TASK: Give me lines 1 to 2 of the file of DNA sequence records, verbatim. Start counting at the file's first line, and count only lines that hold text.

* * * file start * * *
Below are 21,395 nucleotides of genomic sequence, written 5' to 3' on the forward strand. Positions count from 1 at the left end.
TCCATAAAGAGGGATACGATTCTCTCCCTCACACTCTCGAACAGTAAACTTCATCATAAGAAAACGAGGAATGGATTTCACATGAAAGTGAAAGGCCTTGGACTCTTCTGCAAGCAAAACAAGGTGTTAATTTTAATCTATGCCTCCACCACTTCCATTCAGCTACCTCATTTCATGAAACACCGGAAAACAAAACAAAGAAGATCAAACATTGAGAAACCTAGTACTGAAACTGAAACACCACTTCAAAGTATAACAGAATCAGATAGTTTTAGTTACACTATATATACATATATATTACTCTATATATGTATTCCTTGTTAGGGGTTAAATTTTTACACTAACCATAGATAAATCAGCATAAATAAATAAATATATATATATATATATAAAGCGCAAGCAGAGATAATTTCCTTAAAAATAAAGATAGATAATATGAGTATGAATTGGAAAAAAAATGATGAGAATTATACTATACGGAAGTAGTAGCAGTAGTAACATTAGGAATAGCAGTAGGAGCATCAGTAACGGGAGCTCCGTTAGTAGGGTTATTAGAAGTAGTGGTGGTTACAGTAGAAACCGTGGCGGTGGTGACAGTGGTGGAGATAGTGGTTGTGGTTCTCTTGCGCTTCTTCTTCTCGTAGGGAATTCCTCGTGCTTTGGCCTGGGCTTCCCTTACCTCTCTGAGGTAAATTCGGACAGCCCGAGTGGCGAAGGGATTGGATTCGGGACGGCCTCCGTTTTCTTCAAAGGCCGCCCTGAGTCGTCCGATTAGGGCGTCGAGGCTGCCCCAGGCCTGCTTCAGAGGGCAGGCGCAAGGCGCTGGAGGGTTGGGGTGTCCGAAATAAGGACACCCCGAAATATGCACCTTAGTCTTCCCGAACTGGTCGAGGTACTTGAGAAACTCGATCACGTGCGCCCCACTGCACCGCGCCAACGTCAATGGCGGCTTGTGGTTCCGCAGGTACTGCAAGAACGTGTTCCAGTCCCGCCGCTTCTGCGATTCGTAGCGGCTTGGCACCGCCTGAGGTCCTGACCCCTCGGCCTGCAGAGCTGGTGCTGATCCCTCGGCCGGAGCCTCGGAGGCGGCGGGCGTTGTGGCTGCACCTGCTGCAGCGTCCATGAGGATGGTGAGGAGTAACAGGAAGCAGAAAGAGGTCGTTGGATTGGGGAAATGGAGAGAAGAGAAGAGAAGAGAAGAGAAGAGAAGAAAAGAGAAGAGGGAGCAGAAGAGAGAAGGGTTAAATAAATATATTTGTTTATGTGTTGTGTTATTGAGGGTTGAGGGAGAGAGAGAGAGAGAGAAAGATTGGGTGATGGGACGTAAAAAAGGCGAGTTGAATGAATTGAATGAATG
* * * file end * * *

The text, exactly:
Below are 21,395 nucleotides of genomic sequence, written 5' to 3' on the forward strand. Positions count from 1 at the left end.
TCCATAAAGAGGGATACGATTCTCTCCCTCACACTCTCGAACAGTAAACTTCATCATAAGAAAACGAGGAATGGATTTCACATGAAAGTGAAAGGCCTTGGACTCTTCTGCAAGCAAAACAAGGTGTTAATTTTAATCTATGCCTCCACCACTTCCATTCAGCTACCTCATTTCATGAAACACCGGAAAACAAAACAAAGAAGATCAAACATTGAGAAACCTAGTACTGAAACTGAAACACCACTTCAAAGTATAACAGAATCAGATAGTTTTAGTTACACTATATATACATATATATTACTCTATATATGTATTCCTTGTTAGGGGTTAAATTTTTACACTAACCATAGATAAATCAGCATAAATAAATAAATATATATATATATATATAAAGCGCAAGCAGAGATAATTTCCTTAAAAATAAAGATAGATAATATGAGTATGAATTGGAAAAAAAATGATGAGAATTATACTATACGGAAGTAGTAGCAGTAGTAACATTAGGAATAGCAGTAGGAGCATCAGTAACGGGAGCTCCGTTAGTAGGGTTATTAGAAGTAGTGGTGGTTACAGTAGAAACCGTGGCGGTGGTGACAGTGGTGGAGATAGTGGTTGTGGTTCTCTTGCGCTTCTTCTTCTCGTAGGGAATTCCTCGTGCTTTGGCCTGGGCTTCCCTTACCTCTCTGAGGTAAATTCGGACAGCCCGAGTGGCGAAGGGATTGGATTCGGGACGGCCTCCGTTTTCTTCAAAGGCCGCCCTGAGTCGTCCGATTAGGGCGTCGAGGCTGCCCCAGGCCTGCTTCAGAGGGCAGGCGCAAGGCGCTGGAGGGTTGGGGTGTCCGAAATAAGGACACCCCGAAATATGCACCTTAGTCTTCCCGAACTGGTCGAGGTACTTGAGAAACTCGATCACGTGCGCCCCACTGCACCGCGCCAACGTCAATGGCGGCTTGTGGTTCCGCAGGTACTGCAAGAACGTGTTCCAGTCCCGCCGCTTCTGCGATTCGTAGCGGCTTGGCACCGCCTGAGGTCCTGACCCCTCGGCCTGCAGAGCTGGTGCTGATCCCTCGGCCGGAGCCTCGGAGGCGGCGGGCGTTGTGGCTGCACCTGCTGCAGCGTCCATGAGGATGGTGAGGAGTAACAGGAAGCAGAAAGAGGTCGTTGGATTGGGGAAATGGAGAGAAGAGAAGAGAAGAGAAGAGAAGAGAAGAAAAGAGAAGAGGGAGCAGAAGAGAGAAGGGTTAAATAAATATATTTGTTTATGTGTTGTGTTATTGAGGGTTGAGGGAGAGAGAGAGAGAGAGAAAGATTGGGTGATGGGACGTAAAAAAGGCGAGTTGAATGAATTGAATGAATG